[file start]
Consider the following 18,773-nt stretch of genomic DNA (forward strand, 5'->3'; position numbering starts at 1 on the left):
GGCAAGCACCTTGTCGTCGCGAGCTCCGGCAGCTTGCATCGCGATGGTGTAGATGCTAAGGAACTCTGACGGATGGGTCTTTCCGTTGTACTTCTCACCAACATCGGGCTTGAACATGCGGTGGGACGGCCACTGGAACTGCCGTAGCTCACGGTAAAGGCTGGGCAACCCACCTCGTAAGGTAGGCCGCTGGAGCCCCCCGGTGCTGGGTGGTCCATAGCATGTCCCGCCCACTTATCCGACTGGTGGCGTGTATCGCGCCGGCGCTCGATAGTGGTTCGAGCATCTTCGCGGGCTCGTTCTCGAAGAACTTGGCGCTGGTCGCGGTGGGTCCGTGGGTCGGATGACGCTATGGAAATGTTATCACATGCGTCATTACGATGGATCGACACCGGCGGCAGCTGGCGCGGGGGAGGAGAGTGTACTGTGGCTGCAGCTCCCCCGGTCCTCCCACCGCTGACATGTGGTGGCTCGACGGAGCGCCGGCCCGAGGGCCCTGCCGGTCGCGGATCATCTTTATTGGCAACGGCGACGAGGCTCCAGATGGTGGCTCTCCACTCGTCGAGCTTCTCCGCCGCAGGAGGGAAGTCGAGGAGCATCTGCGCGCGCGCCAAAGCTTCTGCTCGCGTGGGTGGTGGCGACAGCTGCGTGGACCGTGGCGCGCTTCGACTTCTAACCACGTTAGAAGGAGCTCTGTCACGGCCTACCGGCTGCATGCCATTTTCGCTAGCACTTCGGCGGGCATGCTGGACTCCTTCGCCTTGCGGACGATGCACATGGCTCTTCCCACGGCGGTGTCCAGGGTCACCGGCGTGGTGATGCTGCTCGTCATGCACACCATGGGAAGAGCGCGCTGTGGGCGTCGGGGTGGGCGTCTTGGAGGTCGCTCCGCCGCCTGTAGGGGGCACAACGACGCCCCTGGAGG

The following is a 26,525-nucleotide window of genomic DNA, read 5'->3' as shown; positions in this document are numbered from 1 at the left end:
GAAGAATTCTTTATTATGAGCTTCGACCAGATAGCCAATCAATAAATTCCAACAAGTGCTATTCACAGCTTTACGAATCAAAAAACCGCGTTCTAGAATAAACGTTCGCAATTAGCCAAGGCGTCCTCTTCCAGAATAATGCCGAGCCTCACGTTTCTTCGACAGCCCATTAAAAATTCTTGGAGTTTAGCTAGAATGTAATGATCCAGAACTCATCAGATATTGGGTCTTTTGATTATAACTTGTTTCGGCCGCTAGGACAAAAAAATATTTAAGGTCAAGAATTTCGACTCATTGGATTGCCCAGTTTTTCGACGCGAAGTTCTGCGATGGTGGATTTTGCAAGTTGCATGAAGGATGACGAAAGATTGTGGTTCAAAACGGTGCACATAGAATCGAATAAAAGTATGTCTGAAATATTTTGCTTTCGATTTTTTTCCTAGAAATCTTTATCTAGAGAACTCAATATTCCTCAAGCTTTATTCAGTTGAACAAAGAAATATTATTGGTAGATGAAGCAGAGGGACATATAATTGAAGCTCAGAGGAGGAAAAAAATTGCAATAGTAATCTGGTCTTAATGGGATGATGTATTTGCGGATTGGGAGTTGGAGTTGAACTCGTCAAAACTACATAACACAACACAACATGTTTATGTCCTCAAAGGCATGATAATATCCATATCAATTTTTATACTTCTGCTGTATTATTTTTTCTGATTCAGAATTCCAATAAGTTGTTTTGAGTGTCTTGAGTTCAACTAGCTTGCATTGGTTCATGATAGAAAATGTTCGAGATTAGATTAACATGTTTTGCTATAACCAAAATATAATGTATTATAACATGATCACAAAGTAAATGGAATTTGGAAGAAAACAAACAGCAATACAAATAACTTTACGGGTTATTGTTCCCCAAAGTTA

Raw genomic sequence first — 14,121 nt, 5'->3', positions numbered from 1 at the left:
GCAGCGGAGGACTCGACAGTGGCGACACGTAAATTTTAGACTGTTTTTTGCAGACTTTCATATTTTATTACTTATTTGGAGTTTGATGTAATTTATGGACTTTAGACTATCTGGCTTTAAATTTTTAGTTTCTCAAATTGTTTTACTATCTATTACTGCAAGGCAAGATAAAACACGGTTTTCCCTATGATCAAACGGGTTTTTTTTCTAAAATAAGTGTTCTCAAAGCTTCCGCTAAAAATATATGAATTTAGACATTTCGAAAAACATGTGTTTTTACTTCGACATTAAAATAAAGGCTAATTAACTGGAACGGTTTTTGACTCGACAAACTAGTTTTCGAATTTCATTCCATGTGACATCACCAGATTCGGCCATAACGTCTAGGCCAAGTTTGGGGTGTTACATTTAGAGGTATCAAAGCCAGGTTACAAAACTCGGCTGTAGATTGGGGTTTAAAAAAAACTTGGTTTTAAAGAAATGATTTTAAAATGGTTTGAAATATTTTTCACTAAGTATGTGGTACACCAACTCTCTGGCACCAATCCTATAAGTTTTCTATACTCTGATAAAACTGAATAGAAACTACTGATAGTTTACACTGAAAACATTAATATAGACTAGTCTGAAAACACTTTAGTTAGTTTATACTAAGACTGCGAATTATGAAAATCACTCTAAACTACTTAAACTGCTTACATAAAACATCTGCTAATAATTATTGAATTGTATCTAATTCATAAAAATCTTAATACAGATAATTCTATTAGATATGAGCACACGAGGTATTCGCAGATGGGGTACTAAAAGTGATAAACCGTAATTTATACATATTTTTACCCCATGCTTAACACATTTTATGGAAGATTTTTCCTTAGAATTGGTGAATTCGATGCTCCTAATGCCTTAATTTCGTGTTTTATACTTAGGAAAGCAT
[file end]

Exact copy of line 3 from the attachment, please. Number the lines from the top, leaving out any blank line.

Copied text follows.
The following is a 26,525-nucleotide window of genomic DNA, read 5'->3' as shown; positions in this document are numbered from 1 at the left end: